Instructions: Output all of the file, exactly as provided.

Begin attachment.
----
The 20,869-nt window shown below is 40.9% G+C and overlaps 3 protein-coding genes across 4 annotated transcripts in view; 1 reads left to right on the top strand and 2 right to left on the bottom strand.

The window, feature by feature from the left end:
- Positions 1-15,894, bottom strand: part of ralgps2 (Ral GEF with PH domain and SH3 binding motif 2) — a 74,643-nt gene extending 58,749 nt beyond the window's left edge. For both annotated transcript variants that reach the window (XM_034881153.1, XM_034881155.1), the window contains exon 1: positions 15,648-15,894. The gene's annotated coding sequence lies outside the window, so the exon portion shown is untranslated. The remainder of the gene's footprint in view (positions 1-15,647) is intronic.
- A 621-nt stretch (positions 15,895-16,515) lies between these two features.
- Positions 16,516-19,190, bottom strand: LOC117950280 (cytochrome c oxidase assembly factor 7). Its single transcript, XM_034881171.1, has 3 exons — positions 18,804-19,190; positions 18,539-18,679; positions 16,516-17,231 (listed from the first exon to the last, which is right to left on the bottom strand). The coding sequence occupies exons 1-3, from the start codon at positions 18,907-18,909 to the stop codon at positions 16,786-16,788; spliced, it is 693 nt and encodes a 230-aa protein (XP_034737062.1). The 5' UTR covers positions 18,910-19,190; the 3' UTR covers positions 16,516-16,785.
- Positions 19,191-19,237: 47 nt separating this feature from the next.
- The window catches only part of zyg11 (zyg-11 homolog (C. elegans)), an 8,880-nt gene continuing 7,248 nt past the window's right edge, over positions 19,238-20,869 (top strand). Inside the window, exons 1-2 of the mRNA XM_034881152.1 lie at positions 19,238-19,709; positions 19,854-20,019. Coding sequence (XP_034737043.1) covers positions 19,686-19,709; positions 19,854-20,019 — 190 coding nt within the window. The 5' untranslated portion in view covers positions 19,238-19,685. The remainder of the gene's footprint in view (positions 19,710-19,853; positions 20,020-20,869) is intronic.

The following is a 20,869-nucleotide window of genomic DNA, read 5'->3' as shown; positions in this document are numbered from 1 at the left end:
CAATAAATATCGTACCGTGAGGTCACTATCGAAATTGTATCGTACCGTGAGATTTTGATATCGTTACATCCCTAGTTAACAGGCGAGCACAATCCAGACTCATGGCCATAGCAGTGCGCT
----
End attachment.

The 20,869-nt window shown below is 40.9% G+C and overlaps 3 protein-coding genes across 4 annotated transcripts in view; 1 reads left to right on the top strand and 2 right to left on the bottom strand.

The window, feature by feature from the left end:
- Positions 1-15,894, bottom strand: part of ralgps2 (Ral GEF with PH domain and SH3 binding motif 2) — a 74,643-nt gene extending 58,749 nt beyond the window's left edge. For both annotated transcript variants that reach the window (XM_034881153.1, XM_034881155.1), the window contains exon 1: positions 15,648-15,894. The gene's annotated coding sequence lies outside the window, so the exon portion shown is untranslated. The remainder of the gene's footprint in view (positions 1-15,647) is intronic.
- A 621-nt stretch (positions 15,895-16,515) lies between these two features.
- Positions 16,516-19,190, bottom strand: LOC117950280 (cytochrome c oxidase assembly factor 7). Its single transcript, XM_034881171.1, has 3 exons — positions 18,804-19,190; positions 18,539-18,679; positions 16,516-17,231 (listed from the first exon to the last, which is right to left on the bottom strand). The coding sequence occupies exons 1-3, from the start codon at positions 18,907-18,909 to the stop codon at positions 16,786-16,788; spliced, it is 693 nt and encodes a 230-aa protein (XP_034737062.1). The 5' UTR covers positions 18,910-19,190; the 3' UTR covers positions 16,516-16,785.
- Positions 19,191-19,237: 47 nt separating this feature from the next.
- The window catches only part of zyg11 (zyg-11 homolog (C. elegans)), an 8,880-nt gene continuing 7,248 nt past the window's right edge, over positions 19,238-20,869 (top strand). Inside the window, exons 1-2 of the mRNA XM_034881152.1 lie at positions 19,238-19,709; positions 19,854-20,019. Coding sequence (XP_034737043.1) covers positions 19,686-19,709; positions 19,854-20,019 — 190 coding nt within the window. The 5' untranslated portion in view covers positions 19,238-19,685. The remainder of the gene's footprint in view (positions 19,710-19,853; positions 20,020-20,869) is intronic.

The following is a 20,869-nucleotide window of genomic DNA, read 5'->3' as shown; positions in this document are numbered from 1 at the left end:
CAATAAATATCGTACCGTGAGGTCACTATCGAAATTGTATCGTACCGTGAGATTTTGATATCGTTACATCCCTAGTTAACAGGCGAGCACAATCCAGACTCATGGCCATAGCAGTGCGCT